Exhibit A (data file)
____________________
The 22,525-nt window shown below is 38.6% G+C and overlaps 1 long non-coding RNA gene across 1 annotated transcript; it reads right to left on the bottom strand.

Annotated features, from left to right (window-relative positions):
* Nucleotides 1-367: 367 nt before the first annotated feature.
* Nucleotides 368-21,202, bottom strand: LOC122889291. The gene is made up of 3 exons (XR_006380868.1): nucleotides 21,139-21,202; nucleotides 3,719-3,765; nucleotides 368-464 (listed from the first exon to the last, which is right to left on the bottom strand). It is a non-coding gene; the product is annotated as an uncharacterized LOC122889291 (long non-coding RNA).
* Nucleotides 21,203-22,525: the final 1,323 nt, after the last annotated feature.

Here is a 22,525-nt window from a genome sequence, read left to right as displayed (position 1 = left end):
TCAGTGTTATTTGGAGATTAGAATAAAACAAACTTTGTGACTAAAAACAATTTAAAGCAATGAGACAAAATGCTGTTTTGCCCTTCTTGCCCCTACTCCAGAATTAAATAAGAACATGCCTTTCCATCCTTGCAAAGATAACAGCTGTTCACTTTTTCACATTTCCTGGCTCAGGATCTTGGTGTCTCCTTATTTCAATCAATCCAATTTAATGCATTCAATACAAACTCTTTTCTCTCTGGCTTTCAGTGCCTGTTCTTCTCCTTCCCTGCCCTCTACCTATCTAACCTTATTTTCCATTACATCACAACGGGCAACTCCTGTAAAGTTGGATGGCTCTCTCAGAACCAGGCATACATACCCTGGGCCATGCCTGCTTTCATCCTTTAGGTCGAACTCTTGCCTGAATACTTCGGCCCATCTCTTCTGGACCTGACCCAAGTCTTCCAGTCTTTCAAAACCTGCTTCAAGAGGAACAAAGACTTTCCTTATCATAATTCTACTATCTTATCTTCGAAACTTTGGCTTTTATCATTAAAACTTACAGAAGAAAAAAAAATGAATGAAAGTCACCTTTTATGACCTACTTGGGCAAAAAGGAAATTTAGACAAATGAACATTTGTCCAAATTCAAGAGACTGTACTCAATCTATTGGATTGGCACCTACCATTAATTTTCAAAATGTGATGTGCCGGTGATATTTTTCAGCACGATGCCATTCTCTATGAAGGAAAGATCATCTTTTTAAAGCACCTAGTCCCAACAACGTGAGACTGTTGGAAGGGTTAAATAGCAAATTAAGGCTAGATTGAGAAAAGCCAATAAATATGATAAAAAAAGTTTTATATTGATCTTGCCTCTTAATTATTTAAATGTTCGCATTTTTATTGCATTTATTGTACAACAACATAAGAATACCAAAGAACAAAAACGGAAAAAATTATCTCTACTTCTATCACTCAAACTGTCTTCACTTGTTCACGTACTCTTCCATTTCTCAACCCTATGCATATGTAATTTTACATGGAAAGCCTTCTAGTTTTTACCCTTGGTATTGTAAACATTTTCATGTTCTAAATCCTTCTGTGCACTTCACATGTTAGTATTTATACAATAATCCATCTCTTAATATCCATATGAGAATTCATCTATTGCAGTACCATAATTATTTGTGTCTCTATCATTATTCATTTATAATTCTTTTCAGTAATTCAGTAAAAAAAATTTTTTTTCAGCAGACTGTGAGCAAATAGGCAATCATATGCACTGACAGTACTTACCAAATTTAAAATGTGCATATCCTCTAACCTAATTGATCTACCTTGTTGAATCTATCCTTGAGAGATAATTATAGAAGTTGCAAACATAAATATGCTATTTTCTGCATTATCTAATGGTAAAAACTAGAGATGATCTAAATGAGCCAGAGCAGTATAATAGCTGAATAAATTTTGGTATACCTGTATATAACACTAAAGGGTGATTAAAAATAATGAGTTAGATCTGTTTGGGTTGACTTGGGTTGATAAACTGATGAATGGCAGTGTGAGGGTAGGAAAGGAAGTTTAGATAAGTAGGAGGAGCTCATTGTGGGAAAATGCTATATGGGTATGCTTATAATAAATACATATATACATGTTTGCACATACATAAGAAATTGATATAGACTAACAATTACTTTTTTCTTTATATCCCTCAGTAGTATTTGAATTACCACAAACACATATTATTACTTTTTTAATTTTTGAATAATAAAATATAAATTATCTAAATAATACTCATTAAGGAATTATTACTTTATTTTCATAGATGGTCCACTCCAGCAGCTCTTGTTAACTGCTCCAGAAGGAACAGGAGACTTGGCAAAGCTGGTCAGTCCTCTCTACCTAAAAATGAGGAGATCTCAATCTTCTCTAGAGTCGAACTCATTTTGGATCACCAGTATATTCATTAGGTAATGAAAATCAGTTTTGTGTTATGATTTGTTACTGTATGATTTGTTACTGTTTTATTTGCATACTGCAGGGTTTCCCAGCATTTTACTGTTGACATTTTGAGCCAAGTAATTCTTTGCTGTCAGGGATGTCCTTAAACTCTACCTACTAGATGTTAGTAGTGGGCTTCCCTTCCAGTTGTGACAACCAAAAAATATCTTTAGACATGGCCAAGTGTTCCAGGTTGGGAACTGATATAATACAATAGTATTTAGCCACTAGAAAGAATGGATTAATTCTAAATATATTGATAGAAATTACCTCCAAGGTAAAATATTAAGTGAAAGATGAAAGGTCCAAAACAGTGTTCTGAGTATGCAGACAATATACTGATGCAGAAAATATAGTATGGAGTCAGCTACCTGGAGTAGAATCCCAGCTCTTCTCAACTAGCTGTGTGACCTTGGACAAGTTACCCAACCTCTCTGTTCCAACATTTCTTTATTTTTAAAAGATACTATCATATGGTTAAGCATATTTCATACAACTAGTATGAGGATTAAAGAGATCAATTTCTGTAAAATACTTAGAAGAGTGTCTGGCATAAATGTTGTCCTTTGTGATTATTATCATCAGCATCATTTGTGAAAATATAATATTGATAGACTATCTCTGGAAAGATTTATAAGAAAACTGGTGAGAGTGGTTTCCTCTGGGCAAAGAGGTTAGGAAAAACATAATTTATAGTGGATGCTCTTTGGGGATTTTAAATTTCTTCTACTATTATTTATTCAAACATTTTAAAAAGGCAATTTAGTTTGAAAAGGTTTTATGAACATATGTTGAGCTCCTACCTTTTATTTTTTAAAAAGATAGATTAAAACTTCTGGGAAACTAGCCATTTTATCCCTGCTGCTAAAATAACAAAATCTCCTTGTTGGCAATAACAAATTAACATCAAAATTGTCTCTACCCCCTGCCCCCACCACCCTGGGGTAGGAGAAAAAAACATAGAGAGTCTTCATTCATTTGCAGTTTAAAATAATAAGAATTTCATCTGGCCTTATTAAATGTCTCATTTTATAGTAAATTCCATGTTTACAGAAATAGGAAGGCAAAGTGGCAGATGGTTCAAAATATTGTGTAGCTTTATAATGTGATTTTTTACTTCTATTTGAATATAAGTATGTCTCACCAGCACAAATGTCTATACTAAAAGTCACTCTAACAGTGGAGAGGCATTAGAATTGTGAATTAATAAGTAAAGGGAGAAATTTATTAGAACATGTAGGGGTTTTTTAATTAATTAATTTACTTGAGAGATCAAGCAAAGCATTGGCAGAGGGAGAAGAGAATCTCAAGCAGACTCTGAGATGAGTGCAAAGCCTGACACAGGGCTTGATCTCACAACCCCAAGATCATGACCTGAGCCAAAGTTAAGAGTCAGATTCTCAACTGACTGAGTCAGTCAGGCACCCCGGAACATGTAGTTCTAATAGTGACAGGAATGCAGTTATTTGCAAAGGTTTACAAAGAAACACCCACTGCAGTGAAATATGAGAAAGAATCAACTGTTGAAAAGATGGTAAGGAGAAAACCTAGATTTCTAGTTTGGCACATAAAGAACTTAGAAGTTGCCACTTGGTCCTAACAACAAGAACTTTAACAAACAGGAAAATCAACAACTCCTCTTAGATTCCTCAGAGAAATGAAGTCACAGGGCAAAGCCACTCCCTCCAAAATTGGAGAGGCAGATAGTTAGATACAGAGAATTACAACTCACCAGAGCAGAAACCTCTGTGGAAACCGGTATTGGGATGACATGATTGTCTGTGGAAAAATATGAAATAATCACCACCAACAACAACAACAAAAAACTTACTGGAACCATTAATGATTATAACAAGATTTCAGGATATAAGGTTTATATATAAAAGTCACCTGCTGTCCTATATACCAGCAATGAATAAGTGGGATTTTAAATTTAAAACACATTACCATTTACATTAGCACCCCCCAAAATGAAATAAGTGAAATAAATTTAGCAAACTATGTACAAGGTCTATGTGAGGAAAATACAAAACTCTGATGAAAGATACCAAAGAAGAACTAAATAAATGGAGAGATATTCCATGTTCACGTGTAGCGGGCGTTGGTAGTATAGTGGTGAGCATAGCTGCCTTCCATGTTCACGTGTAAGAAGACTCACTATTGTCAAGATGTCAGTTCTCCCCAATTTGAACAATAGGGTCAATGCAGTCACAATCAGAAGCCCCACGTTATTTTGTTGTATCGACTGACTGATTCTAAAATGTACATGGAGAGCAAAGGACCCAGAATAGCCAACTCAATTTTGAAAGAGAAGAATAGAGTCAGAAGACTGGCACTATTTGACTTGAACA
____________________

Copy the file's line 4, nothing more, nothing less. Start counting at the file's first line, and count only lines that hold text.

* Nucleotides 368-21,202, bottom strand: LOC122889291. The gene is made up of 3 exons (XR_006380868.1): nucleotides 21,139-21,202; nucleotides 3,719-3,765; nucleotides 368-464 (listed from the first exon to the last, which is right to left on the bottom strand). It is a non-coding gene; the product is annotated as an uncharacterized LOC122889291 (long non-coding RNA).